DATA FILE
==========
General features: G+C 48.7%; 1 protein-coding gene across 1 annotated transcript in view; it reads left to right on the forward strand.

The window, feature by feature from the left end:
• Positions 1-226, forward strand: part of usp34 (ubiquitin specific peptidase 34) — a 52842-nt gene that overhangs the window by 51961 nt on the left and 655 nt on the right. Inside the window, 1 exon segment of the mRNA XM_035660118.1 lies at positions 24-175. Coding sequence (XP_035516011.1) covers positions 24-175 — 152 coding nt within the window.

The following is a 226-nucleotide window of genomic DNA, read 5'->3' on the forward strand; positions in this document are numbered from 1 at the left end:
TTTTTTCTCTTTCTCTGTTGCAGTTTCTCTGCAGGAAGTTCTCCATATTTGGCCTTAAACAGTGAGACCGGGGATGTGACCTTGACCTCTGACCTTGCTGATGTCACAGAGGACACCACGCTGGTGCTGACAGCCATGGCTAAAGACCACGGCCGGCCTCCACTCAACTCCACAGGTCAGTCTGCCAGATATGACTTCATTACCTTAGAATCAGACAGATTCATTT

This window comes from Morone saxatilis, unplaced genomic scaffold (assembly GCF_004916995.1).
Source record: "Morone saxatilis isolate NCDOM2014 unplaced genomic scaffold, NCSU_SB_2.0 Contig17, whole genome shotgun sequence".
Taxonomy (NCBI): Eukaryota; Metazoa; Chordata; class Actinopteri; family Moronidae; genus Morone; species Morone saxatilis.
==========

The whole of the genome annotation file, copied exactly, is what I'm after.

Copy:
General features: G+C 48.7%; 1 protein-coding gene across 1 annotated transcript in view; it reads left to right on the forward strand.

The window, feature by feature from the left end:
• Positions 1-226, forward strand: part of usp34 (ubiquitin specific peptidase 34) — a 52842-nt gene that overhangs the window by 51961 nt on the left and 655 nt on the right. Inside the window, 1 exon segment of the mRNA XM_035660118.1 lies at positions 24-175. Coding sequence (XP_035516011.1) covers positions 24-175 — 152 coding nt within the window.

The following is a 226-nucleotide window of genomic DNA, read 5'->3' on the forward strand; positions in this document are numbered from 1 at the left end:
TTTTTTCTCTTTCTCTGTTGCAGTTTCTCTGCAGGAAGTTCTCCATATTTGGCCTTAAACAGTGAGACCGGGGATGTGACCTTGACCTCTGACCTTGCTGATGTCACAGAGGACACCACGCTGGTGCTGACAGCCATGGCTAAAGACCACGGCCGGCCTCCACTCAACTCCACAGGTCAGTCTGCCAGATATGACTTCATTACCTTAGAATCAGACAGATTCATTT

This window comes from Morone saxatilis, unplaced genomic scaffold (assembly GCF_004916995.1).
Source record: "Morone saxatilis isolate NCDOM2014 unplaced genomic scaffold, NCSU_SB_2.0 Contig17, whole genome shotgun sequence".
Taxonomy (NCBI): Eukaryota; Metazoa; Chordata; class Actinopteri; family Moronidae; genus Morone; species Morone saxatilis.